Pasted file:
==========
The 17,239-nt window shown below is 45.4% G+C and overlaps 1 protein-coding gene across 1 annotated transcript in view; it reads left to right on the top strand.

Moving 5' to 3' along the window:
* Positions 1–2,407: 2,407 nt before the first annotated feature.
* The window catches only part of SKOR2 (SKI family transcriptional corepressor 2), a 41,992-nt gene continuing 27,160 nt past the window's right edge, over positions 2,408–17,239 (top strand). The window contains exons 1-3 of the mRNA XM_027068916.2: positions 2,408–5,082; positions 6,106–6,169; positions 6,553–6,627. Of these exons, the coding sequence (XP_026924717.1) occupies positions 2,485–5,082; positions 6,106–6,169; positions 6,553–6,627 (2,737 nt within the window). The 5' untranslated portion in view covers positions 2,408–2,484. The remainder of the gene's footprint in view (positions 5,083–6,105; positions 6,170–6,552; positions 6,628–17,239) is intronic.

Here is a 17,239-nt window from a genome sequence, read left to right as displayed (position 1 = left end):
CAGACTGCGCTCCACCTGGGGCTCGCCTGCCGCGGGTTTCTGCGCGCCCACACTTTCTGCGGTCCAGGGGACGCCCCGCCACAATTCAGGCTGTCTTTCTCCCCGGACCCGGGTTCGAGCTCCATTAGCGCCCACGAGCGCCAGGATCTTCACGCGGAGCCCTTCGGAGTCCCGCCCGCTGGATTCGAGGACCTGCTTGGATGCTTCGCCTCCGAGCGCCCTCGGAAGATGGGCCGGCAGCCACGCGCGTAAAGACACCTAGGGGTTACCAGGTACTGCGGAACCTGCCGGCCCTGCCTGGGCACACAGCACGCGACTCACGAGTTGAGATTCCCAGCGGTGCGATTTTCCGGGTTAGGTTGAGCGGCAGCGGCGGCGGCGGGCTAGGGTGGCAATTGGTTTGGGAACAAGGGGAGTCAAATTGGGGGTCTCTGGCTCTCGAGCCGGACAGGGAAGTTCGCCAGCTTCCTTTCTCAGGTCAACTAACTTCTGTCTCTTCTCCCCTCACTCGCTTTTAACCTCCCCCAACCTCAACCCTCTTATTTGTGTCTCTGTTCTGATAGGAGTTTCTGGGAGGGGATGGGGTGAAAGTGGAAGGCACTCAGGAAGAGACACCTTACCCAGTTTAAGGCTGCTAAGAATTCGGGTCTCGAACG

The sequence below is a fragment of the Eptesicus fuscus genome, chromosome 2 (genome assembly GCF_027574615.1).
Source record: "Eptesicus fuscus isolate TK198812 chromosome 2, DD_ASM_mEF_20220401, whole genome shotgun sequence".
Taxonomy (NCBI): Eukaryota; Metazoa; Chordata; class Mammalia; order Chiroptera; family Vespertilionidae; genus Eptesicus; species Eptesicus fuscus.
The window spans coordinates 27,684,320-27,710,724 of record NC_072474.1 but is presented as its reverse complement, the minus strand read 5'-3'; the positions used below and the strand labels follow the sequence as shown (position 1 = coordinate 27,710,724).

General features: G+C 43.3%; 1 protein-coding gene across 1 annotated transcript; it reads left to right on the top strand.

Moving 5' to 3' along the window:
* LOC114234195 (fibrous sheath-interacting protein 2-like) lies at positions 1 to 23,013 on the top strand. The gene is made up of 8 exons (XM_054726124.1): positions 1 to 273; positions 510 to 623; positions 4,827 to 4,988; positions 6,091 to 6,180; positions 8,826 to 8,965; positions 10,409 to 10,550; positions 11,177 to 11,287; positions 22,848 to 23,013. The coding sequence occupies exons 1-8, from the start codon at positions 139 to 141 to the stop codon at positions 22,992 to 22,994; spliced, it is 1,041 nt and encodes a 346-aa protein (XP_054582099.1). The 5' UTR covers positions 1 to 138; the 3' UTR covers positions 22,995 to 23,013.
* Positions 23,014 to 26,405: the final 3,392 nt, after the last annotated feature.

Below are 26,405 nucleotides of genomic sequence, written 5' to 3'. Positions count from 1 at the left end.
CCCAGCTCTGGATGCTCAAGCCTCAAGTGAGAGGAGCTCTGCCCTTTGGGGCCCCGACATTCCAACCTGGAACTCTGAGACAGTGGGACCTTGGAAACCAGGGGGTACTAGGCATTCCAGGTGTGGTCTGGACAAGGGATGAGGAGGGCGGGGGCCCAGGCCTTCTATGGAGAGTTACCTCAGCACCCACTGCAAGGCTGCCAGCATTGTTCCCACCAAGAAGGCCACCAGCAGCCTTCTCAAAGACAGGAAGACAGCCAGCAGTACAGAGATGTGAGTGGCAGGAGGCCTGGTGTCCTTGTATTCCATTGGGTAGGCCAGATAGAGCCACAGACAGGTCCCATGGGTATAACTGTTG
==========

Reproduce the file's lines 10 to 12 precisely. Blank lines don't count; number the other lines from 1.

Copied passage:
The window spans coordinates 27,684,320-27,710,724 of record NC_072474.1 but is presented as its reverse complement, the minus strand read 5'-3'; the positions used below and the strand labels follow the sequence as shown (position 1 = coordinate 27,710,724).

General features: G+C 43.3%; 1 protein-coding gene across 1 annotated transcript; it reads left to right on the top strand.

Moving 5' to 3' along the window: